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Old 03-08-2010, 03:10 PM   #13
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Originally Posted by saef View Post
I read the novel "Push" years ago, when it first came out, as I was a grad student in a creative writing program (though not for fiction) & a lot of my fellow students were very excited about the first-person narration in this book. The writing changes & develops through the novel as Precious becomes more literate & self-aware. It's a tour-de-force of the first-person voice. A lot of young writers begin by writing coming-of-age books, so this book was very interesting to them on that count.

I do not recall anyone objecting to the book's content. There are a lot of well-respected coming-of-age novels & memoirs about women enduring sexual abuse or being forced to prematurely navigate the minefields of adult sexuality. It's just part of the literary landscape. A graduate writing program is the last place where people only look for escapism in their novels & movies.

After that, I kept hearing "Push" was "in development" & worried what would become of it. You know what movie people can do to books sometimes.

I went to see the finished film "Precious" in November, I think right around Thanksgiving. I brought my mother, who was interested because of Oprah's advocacy of the movie. We both loved it. Mo'nique was just brilliant. So was Gabby, who played Precious. They deserved their nominations. This was one of my favorite movies of 2009. A very "actorly" movie. And a New York movie from a period that just slightly predates my moving down here. How could I not love it?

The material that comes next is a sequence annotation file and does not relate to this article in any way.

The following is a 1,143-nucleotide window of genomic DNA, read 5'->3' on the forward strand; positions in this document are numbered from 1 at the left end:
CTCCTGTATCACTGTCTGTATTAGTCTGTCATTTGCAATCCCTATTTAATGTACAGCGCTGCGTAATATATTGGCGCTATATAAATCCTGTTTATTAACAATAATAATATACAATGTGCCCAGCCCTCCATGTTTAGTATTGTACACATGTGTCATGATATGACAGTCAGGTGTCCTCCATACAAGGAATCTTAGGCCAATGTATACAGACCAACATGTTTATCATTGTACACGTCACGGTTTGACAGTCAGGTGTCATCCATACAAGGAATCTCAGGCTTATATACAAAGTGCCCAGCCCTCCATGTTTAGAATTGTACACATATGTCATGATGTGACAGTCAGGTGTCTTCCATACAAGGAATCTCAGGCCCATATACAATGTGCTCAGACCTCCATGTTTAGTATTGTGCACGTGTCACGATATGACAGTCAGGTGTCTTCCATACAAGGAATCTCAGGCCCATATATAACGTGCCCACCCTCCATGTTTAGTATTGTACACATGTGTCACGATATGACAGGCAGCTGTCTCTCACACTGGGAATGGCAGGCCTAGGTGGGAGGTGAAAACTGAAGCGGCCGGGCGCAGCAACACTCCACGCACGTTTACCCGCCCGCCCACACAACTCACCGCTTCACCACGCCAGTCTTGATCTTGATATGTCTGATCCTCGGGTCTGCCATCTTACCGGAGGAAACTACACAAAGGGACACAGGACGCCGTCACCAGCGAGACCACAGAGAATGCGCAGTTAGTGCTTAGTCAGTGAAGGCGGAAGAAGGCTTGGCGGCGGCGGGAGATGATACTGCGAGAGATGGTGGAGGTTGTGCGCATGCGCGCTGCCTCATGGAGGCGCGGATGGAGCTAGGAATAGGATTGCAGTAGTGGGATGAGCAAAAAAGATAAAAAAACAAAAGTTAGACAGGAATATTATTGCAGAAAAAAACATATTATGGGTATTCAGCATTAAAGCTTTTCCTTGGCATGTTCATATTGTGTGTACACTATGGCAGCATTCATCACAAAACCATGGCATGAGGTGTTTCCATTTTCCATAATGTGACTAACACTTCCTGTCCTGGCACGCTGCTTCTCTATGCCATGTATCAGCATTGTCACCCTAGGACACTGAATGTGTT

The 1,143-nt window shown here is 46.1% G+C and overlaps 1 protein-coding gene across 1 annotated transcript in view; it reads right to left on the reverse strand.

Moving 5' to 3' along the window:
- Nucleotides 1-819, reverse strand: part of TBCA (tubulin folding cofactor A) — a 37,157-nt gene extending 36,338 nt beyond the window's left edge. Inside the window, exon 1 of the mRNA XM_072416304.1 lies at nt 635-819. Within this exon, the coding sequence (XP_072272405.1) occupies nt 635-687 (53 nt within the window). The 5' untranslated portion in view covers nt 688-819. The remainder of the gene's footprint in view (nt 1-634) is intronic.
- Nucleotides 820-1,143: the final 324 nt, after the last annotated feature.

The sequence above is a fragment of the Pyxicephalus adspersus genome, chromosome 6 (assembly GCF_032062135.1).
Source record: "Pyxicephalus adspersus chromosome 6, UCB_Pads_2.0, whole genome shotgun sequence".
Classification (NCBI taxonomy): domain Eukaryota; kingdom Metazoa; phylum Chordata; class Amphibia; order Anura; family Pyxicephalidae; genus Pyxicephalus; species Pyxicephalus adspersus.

Why would anyone not want to see it? It all depends on what you think the role of art & entertainment is in your life, and what functions you think they serve when they are at their best.

Me, I like being wrecked & shattered by something utterly brilliant. It's a safe way of being wrecked & shattered, as opposed to this happening in my actual life, with someone dying or being devastated by a true diaster. Movies are one of the safer places in the world to cry. You can walk out of a movie with a tear-stained face & it's okay, people understand, the way they do when you walk out of a wedding or a funeral with wet eyes. It's allowed.

Mo'nique was just brilliant. You can be a villain, in my eyes, but if you play it brilliantly & show us around the whole character, her motivation, her place in a chain of unmet need & abusiveness, then you deserve it. You don't always have to be an inspirational heroine to be a great artist.
Omg! you are so right!

When I think of Monique's role, yes, in some ways she was the villain, but also, she shows how women can be abused themselves and how they transfer that abuse to others. It seemed like something happened to monique's character to make her the way she is---remember when she was crying about being loved? Wow.....what happened to her to make her treat her child like that?
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